At any given time our New York-based public relations teams are managing the accounts of clients from Pennsylvania to Poland. International business helps put a PR agency (quite literally) on the map, opening doors to expanded business opportunities. Given our large number of clients beyond the U.S., we’ve learned some tricks to help erase borders, ease language lapses and tame time zone issues.
The ability to manage coverage and race through the time zones with a new product announcement driven by embargoed stories has become more challenging. Every journalist is scouring the web for stories, and more power to the outlets that scoop a news announcement when they can. This doesn’t have to mean a loss of coverage, though. It just takes smart strategy and managing client expectations. We recommend talking to clients at the outset to understand their relationship with in-country outlets (e.g., are they covered often, positively?) and having a game plan to maximize relationships in each market. We’ve also made it standard practice to understand how the press operate in different markets. A recent Oxford University study noted that the PR industry continues to adapt to the acceleration of news cycles and the rising pressure journalists face every day. Negotiations on exact embargo times have become more complicated and exacting as major financial newspapers publish in different editions and time zones, as well as online. To mitigate the challenges, we look at trends in media coverage of international announcements, then adapt our outreach to meet media expectations. International coverage can ultimately affect strategy in the U.S., so it’s useful to know as much as possible upfront.
Communications here and abroad
English may be the universal language of business, but we don’t all speak or write the same English. Expressions that are common in the U.K. mean something different – or nothing at all – in the U.S. For instance, a U.K.-based currency exchange client assigned our office a byline on summer rentals abroad. Some of the information included the term “bedsit.” To those across the pond, a bedsit is a one-room flat. We had to make changes to Americanize that piece and many others. Literal translations of press releases from, say, French to English often read robotically, or worse, erroneously. They may fare far better when the U.S. agency totally rewrites helps edit. Additionally, owing to the differences in expectations by media outside our country, PR firms abroad often write in a much more self-serving manner. We’ve seen press releases that are little more than ads, but we continue to think that news value is important, so we adapt accordingly.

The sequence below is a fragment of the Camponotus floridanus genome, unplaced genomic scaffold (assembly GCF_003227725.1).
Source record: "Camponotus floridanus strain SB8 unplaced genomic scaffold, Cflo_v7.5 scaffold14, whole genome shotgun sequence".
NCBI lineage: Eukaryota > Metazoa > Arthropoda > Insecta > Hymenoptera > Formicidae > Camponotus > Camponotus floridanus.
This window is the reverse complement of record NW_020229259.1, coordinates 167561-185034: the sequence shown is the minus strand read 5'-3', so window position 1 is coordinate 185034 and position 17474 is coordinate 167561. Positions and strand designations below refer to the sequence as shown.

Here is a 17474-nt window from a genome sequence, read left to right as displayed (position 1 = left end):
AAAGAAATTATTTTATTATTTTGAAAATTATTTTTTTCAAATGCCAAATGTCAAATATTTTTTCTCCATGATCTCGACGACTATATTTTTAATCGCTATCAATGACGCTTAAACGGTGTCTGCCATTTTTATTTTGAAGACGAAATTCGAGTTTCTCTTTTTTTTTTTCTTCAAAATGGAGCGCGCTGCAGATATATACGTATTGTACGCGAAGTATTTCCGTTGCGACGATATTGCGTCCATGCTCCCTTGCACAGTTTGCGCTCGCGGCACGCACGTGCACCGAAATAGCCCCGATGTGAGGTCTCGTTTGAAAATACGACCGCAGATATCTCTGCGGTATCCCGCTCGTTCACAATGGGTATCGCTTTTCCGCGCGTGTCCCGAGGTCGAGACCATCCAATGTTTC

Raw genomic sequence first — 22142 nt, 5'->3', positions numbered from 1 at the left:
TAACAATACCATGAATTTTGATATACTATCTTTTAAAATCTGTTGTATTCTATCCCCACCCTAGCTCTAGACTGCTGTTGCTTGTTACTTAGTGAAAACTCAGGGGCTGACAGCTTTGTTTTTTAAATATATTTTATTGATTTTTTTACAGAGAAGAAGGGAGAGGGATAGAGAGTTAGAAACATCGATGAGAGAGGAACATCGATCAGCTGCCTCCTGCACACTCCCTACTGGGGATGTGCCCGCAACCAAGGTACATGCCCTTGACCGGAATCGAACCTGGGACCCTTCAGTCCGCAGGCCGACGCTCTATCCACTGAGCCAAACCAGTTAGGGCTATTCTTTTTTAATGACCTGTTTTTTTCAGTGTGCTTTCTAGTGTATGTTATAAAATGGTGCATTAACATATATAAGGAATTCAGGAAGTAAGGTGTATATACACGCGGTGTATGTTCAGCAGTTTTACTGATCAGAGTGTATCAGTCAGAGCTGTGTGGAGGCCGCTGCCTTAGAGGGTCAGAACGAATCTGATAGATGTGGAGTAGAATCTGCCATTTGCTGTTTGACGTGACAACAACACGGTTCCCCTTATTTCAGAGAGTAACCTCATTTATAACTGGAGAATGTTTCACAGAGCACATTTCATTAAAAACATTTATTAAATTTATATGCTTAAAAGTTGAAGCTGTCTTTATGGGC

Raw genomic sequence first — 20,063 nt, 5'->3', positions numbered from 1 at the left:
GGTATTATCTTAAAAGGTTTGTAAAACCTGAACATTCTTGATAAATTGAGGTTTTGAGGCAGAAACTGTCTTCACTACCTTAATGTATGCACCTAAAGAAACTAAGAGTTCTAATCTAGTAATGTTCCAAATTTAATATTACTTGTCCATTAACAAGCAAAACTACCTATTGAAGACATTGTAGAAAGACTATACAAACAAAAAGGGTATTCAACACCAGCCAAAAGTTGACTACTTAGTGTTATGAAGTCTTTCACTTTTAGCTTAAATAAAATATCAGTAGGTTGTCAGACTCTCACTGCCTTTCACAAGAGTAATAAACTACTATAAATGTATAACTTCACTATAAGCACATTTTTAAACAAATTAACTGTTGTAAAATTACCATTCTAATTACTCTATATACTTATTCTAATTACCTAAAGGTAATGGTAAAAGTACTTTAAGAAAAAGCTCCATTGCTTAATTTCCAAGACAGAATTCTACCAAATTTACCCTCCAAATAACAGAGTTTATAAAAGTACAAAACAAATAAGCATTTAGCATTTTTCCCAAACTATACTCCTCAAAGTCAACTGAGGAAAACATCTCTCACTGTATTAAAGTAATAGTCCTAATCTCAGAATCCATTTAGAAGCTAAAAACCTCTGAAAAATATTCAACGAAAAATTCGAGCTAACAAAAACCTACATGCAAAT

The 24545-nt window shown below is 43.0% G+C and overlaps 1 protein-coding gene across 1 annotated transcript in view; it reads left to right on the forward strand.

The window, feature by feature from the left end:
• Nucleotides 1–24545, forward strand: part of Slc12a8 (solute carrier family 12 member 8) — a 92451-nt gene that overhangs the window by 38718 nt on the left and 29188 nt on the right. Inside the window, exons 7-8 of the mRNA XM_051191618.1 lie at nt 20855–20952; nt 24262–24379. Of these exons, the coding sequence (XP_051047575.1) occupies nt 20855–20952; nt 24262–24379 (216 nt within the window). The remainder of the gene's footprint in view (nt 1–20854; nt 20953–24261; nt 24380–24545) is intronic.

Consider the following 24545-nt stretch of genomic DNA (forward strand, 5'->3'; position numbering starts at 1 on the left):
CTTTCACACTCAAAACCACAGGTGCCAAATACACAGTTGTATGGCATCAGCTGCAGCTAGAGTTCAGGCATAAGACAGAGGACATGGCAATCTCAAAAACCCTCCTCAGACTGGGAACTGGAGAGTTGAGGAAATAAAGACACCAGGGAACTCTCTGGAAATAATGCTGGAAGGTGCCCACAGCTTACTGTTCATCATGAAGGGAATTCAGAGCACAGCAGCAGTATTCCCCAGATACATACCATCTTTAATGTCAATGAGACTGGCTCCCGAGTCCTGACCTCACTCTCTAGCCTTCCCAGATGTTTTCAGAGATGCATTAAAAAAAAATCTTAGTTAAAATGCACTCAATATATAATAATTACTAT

Workweeks and time zones
If you think PR is demanding inside the U.S., well, it only becomes more so when you handle international clients. Most PR strategists know that Israeli companies are closed Fridays and start their workweek on Sundays. Courting a client in the Netherlands? Note that the country has an average 29-hour workweek lasting four days, which impacts scheduling. Then there’s the long European summer vacation, as most businesses are effectively OOO throughout August. We had a French client schedule a major U.S. launch in early October, fully intending to work with the team on crucial planning aspects through the summer, only to experience three weeks of radio silence in August. We begin relationships by going over detailed 120-day planning calendars, giving client and agency ample opportunity to plan well and factor in vacations, holidays and other scheduling needs. There are other quirks of time and culture as well. Any time you’re scheduling a call in Asia or Australia, be careful what day it’s scheduled as well as the time. An Aussie’s 9am Tuesday is a New Yorker’s 7pm Monday, of course.
Nothing helps lubricate a cross-border business relationship better than a face-to-face meeting. When you can’t travel to meet, a video conference shrinks the size of the world and brings partners together with ease. But there are glitches to manage here as well. To concentrate on a call where the language barrier or strong accents hinder note-taking, try one of the Skype add-ons like Callnote that records your conversation. To minimize opportunities for misunderstanding, we also recommend light scripting of the conversation. These calls also provide a great opportunity to observe body language and look for any “tells” that reveal impatience or confusion as well as positive signs like sense of humor. Additionally, as we become more reliant on video conferencing to make international business smoother and more efficient, we’re reminded of some key do’s and don’ts from the Wall St. Journal.
Best communications tools.
Most good meeting tips work well domestically and abroad, like the importance of sending an agenda in advance of a call or videoconference, preferably in a collaborative document so everyone’s can contribute to it. To keep the communication clear, invest in the highest-quality microphone and other a/v equipment as possible. Nothing is worse than comments like “Who dropped off?” or “We can see you but we can’t hear you,” all illustrated by this popular conference call Bingo game making the rounds online. Also important, make judicious use of powerpoints and other documents, keeping them as clear, visual and non-wordy as possible. We like to use graphs and charts to express important data for those whose first language may not be English.
Finally, if you’re fortunate enough to work with overseas companies, take advantage of the opportunity to get to know the culture. It broadens your horizons literally and figuratively to embrace the way business operates across borders,